You can’t really come to Genoa and not try the famous trofie pasta with pesto. Working my way through google trying to find a place that boasted the authentic version of this dish wasn’t easy. In amongst the heaps of places offering their take on pasta and green pesto stood Il Genovese, a favourite in the city and right by the Oriental Market.
Il Genovese have a very loyal following and trying to find a method to contact the restaurant in the hope of securing a reservation was becoming tricky. I found the best way was to follow the restaurant on Facebook and simply Facebook message them – very 21st century. Reservation in the bag I began to look forward to rubbing shoulders with the locals and munching on some classic Italian food.
The restaurant happens to be equidistant between Genoa Brignole station and De Ferrari. Whichever way you come it’s hard not to be taken in by the city’s beauty and history on the walk down. We arrived a little early for the 1pm lunch booking so decided to have a wander around the Oriental Market, so called because the market sits in the east of the city. Don’t bank on buying pak choi or fresh shiitake at this place.
The market is honestly among the better that we have visited in Italy. Huge bunches of the deepest-green basil are everywhere, not like the light green stuff we get over here in the U.K. Vast ranges of meat, cheese and the usual fruit and veg range are all here but where things really get interesting is the array of seafood. With Genoa being a port city there is an abundance of fresh fish and shellfish daily, all of it looked inviting.
Starving after our wander around the market we made our way across the street to the restaurant. Quite an unassuming entrance means that the building kind of blends in with it’s neighbouring businesses and once inside the decor hints at family run trattoria. The staff were pleasant and spoke very good English. Even though our reservation wasn’t showing up or had been mis-spelled they seated us without issue.
Don’t expect any frills here. Two tumbler glasses, one small one medium are for your water and wine. Bread is by way of a brown paper bag and don’t think they will be changing your cutlery between courses (that’s not of course to say that you will be eating your dessert with a knife and fork). The English menu provided is a big help as always and contained some very tasty sounding dishes. We opted for a Fritto Misto – fried courgette flowers, cheese, tripe, potatoes and savoury doughnuts – to begin with at €8 (£7.32). Trofie with pesto at for mains along with gnocchi also with pesto both at €9.50 (£8.70).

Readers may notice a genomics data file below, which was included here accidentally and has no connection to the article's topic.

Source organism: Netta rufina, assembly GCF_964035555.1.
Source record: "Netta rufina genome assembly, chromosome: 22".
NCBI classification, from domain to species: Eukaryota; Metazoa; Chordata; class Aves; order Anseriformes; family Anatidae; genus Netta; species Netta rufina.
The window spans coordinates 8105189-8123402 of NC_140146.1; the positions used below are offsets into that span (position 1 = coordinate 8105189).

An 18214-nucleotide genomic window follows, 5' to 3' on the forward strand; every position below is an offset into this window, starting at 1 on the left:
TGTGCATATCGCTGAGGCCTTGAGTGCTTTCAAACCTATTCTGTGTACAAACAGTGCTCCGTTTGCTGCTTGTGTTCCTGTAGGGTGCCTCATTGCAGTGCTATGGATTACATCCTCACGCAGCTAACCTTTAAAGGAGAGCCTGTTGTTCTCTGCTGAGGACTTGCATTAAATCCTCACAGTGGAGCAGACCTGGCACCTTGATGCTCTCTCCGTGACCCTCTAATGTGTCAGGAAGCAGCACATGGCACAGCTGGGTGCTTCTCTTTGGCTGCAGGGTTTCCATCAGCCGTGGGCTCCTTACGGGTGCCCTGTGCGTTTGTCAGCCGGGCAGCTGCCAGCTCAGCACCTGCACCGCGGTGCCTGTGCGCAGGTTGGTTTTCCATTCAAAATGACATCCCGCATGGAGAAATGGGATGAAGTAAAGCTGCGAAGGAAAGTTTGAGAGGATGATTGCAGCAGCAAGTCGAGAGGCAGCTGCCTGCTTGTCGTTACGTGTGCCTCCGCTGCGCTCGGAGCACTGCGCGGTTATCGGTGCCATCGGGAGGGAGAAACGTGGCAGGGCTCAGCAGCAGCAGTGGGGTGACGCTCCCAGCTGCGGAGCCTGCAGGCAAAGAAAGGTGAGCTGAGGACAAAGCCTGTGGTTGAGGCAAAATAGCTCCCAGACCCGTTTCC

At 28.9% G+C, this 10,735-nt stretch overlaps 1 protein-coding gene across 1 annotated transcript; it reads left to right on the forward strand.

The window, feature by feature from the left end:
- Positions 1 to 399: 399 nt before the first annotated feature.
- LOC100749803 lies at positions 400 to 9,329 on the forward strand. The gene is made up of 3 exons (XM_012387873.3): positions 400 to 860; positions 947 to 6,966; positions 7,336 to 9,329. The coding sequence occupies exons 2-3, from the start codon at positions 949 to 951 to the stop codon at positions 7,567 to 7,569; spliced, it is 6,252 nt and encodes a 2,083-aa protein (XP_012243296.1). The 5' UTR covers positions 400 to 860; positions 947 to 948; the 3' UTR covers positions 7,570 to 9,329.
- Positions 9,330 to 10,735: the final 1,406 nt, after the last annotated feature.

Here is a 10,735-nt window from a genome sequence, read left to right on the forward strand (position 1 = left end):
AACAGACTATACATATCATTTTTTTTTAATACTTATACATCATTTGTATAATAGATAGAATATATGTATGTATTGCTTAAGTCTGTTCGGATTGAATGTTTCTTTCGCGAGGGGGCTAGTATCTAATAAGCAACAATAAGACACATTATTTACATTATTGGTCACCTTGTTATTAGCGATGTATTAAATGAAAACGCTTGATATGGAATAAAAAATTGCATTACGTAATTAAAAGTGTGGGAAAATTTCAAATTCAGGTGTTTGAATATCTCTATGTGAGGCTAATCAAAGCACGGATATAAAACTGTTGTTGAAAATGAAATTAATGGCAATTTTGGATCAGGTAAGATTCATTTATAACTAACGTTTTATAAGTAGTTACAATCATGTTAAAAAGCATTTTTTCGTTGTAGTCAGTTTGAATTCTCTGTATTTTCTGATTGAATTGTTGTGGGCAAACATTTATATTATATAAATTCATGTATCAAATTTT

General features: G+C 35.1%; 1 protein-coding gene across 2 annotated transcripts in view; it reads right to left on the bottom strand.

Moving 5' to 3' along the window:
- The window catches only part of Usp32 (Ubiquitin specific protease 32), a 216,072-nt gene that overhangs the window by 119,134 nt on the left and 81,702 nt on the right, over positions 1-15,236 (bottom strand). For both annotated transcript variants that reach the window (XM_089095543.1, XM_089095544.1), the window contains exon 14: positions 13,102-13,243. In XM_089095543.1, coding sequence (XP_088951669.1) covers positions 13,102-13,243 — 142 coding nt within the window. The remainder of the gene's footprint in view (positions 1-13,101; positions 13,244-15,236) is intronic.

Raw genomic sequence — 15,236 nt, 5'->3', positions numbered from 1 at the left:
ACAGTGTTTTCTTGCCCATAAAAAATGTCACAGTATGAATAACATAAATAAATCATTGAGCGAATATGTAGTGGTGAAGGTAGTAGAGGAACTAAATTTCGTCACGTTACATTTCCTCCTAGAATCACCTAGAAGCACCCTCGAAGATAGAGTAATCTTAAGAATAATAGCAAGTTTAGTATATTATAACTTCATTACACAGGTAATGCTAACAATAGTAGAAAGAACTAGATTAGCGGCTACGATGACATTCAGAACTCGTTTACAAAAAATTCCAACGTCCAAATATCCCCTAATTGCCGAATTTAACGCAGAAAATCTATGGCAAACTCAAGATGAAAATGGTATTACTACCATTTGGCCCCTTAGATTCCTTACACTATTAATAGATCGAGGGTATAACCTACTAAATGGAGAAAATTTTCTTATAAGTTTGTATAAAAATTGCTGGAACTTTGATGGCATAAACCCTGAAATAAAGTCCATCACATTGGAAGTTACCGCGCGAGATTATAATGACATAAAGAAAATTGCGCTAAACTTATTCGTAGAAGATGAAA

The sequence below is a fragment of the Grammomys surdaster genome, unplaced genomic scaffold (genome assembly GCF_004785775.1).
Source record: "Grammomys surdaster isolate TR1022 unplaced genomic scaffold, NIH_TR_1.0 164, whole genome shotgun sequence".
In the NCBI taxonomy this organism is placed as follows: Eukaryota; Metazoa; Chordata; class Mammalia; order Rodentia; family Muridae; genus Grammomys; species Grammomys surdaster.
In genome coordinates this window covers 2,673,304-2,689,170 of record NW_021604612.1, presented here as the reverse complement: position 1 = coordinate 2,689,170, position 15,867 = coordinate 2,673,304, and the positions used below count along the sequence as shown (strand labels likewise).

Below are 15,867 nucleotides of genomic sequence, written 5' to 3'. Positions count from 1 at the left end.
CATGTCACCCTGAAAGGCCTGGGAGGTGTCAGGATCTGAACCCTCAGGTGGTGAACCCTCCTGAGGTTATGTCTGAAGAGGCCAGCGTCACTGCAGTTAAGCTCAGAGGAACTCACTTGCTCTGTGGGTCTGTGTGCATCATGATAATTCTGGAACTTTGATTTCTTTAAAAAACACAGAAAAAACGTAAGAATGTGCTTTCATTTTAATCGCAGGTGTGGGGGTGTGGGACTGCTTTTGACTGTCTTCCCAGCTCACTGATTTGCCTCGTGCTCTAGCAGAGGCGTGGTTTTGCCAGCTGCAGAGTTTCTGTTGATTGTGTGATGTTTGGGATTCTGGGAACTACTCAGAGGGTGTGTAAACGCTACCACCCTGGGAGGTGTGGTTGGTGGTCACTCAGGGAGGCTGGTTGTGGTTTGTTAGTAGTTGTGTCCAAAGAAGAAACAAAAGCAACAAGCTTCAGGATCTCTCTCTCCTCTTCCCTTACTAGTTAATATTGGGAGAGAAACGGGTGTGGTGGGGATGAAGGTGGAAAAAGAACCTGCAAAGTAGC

Within half an hour of sitting down the restaurant was packed. People in their reviews really weren’t joking about the popularity of this place. A large party of Italians out to lunch plus tables around us of businessmen really made for a noisy atmosphere but an interesting experience being surrounded by locals.
The Fritto Misto arrived for us to share – figuring that one each might just finish us before we had even got started. The courgette flowers were superb and the batter on each item was light. Who doesn’t love fried cheese? Also a shout out to the savoury doughnut’s which were very good indeed. As it turned out we were one of the lucky ones – many tables were experiencing delays in getting their starters mainly due to the restaurant being so busy so quickly. My advice would definitely be to arrive early.
A break before the main courses was greatly appreciated. Giving us time to people-watch and figure out which dishes were the most popular. To my left i could see the serving hatch which was a hive of activity between the kitchen and the dining room. Many of the locals opted for the pesto dishes, incidentally the trofie which would head my way later. Also a special dish of rabbit orecchiette pasta was going down well.
Our main courses landed on the table looking very green. Simplicity is an Italian philosophy when it comes to food and it doesn’t get much simpler than this. Decent home made pasta and gnocchi in a freshly made vibrant green sauce with grated parmesan to sprinkle over. The trofie was insanely good, like little slithers of pasta coated in pesto with a huge flavour of basil, rich in flavour but light in texture. Outstanding and probably one of the freshest plates of food of the entire trip.
The gnocchi were well made, light and superb in texture. A taste of real Italy. To our right the Italian businessmen also nodded in agreement that their dishes – a replica of our order- were equally as good. Ligurian food really doesn’t get talked about enough for me, many people choosing to favour bolognese (or ragu to give the official title) and of course pizza further south.
A shop selling tempting cakes just a few doors down from Il Genovese had caught our eye on the way down so with that in mind we decided to get the bill. A final total of €35 (£32) inclusive of ‘coperto’ or ‘cover’ charge for the bread seemed a pretty fair deal for two of us given the quality of food.
It isn’t fine dining, nor should it be. Il Genovese is how restaurants have been run in this part of the world for years (apart from maybe Facebook reservations). Simple arrangements, no frills and just good food that’s stood the test of time. It’s the food you come to Genoa to try. The kind of food you want to be good but end up being blown away by. It’s very very good.
Opening times: Monday-Saturday 1200-1430, 1900-2230
Nearest train station: Brignole